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Circumventing the 7th Amendment

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I have written many articles concerning copyright infringement over the years. It is so common people have an attitude that it does not matter. Well it does and will continue to matter. It matters to writers, photographers and other artists of all kinds. Being a photographer most of the time it is not as hard to show ownership of a photograph or in many cases prove infringement or DMCA violations. The example below shows how we must stand up for our rights no matter what artistic arena we are working.

This article is concerning a case that was decided with a summary judgment. I am not a big fan of summary judgment but the federal courts are and have been directed to use it to help clear the court’s calendars. The case I am writing about today concerns one Darryl D. Lassiter. I have been in contact with Darryl and gotten his opinions on many things. One is summary judgments. He is in favor of abolishing it. I am not but I do feel it should not be used to circumvent the 7th amendment to the Constitution as I personally feel it being done in this case and many others. I would like to see it removed from the courts as an option in copyright cases except for some of the most frivolous lawsuits.

A background on this case is in order since it is over ten years old. Darryl wrote a screenplay in 1992 concerning his college adventures in a black college band. It was put into a movie called Pay the Price in 2000. Without a distribution deal the film was released on video. The catch to all this is that along the way Darryl had approached Dallas Austin in 1994 with the script for Pay the Price and in 2000 for help with the distribution for the movie. That points to a very different situation than just a simple coincidence. Austin went on to make a movie called Drumline. They used the same college bands and storyline. With the personal contact in 1994 concerning the script the making of Drumline with all the similarities seems to a very large coincidence indeed. That alone makes the case for a jury trial. The case was filed but was transferred to the 9th district court in California and a summary judgment was issued closing the case. This is as far as I am going with the history of this case.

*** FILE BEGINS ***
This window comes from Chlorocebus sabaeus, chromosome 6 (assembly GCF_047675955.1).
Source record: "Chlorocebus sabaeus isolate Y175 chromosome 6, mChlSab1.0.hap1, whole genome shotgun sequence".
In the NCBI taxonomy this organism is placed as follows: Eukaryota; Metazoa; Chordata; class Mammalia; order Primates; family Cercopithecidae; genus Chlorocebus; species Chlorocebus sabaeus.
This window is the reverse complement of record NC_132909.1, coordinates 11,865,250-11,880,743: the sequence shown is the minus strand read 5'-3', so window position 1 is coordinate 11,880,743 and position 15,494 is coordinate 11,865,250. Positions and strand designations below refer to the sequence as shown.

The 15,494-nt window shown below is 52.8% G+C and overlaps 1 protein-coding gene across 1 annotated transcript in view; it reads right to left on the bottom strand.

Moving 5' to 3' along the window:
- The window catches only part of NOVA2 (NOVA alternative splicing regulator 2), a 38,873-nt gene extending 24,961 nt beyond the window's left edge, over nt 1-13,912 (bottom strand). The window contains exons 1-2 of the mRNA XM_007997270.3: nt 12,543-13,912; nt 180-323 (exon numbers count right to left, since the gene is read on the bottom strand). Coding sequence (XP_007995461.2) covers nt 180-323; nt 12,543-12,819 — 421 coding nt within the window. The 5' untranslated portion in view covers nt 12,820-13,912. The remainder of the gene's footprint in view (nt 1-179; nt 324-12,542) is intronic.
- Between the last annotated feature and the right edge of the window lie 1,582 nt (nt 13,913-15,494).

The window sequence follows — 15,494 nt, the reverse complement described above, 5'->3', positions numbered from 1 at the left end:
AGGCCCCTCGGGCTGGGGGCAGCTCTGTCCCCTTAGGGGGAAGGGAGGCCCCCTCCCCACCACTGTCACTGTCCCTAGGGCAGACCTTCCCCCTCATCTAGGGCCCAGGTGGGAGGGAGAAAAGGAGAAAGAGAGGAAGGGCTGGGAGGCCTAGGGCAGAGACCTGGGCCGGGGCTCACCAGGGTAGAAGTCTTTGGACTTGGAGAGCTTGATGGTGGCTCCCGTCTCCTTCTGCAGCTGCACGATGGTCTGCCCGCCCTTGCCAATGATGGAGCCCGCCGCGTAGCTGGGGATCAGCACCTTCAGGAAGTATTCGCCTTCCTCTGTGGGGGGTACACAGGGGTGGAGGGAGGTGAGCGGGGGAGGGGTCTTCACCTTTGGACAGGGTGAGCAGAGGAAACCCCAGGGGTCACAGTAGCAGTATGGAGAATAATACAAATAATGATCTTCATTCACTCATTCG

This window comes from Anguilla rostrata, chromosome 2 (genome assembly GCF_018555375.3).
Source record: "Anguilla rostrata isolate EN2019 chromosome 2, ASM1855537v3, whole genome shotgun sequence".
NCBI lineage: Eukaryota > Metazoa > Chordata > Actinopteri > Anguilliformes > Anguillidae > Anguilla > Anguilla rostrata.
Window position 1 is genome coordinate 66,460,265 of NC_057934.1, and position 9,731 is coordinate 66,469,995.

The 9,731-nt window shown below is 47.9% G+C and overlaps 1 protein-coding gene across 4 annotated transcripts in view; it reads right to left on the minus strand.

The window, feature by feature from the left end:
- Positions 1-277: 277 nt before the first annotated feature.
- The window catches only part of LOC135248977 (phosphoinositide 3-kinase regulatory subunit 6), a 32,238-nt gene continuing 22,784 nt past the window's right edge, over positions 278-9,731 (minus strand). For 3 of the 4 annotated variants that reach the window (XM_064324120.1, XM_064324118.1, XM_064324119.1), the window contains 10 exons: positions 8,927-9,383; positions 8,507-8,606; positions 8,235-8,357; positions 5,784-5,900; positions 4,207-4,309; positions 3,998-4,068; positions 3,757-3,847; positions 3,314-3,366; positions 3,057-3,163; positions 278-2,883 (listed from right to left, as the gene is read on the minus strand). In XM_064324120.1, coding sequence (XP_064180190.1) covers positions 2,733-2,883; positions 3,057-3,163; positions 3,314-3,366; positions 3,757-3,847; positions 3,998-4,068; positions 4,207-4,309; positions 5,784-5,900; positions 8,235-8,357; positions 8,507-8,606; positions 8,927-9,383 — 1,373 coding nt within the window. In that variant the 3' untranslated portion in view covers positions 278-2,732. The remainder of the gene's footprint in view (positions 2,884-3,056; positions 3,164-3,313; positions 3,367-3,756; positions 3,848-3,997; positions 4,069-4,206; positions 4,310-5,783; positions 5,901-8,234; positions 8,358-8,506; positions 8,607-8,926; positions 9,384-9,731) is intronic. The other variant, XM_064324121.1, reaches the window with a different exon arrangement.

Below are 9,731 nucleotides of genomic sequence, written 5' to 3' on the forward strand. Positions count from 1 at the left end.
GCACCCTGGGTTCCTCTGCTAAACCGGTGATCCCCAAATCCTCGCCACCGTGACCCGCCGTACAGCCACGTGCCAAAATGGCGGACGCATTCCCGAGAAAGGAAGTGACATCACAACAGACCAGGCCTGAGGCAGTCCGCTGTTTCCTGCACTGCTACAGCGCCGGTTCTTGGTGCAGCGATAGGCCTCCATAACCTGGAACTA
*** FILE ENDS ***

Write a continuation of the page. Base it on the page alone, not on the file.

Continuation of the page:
The purpose of this article is to show people that this type of thing goes on every day and is just swept under the rug. It is a huge and growing problem for photographers so beware. We as a people should be outraged that it is allowed to continue and even helped by the way the court system has reacted over the last few years. This applies especially to the 9th District Court. With that said, we have seen some signs that the work of many people fighting this fight is starting to pay dividends. The latest case being Getty vs Virtual Clinics the 9th ruled against a summary judgment for dismissal and imposed the maximum statutory damages it could impose. The Morel case that was decided approved a summary judgment for copyright infringement against several large corporations including Getty Images. The summary judgment was in favor of the photographer and was worth over a million dollars.

In my opinion after reading about this case including the story of his attorney showing a video publicly of 40 scenes in the movie that were almost identical is that Darryl and his co-plaintiff David Gough were victims of infringement and of a court system that has in the past allowed it to continue if not refuse to stop it. They should have been compensated accordingly and probably would have been if the case had been seen the light of day instead of being decided in a judge’s chamber behind closed doors.

Here is a quote from an article from PRNewswire. The full article is here.

Charles Stone III, the director of “Drumline,” released in December 2002, said “The only difference between the two films that I can see is that one got major studio funding [Drumline] and the other didn’t. Best of luck to the creators of ‘Pay the Price.’”

It seems to me that common sense says Darryl and David were taken advantage of and used to generate millions of dollars for Austin. They should have had their day in court and 20th Century Fox should have faced a jury.

Our founding fathers probably understood that just letting attorneys or judges decide may not be in the best interest of the people. Out of the 55 delegates only 35 had any training in the law at all and many did not have a law degree. The Constitution was written by people who tried to use commonsense to build this country not legalize. We know live in a society that allows the very people and institutions the Constitution is supposed to protect us from to circumvent and work around it. This is not a good thing.

I am a full and staunch supporter of the Constitution and especially The Bill of Rights. Everyone is supposed to have the right to a trial if the financial consequences are met under the 7th amendment. With that said, this case needs to be tried and let the commonsense of the people set the standards for professional conduct and what is fair. The preamble to the Constitution says WE the people, NOT we the attorneys and judges.

I am not an attorney. These are my personal opinions and general information only. These are not legal advice and should not be used as such.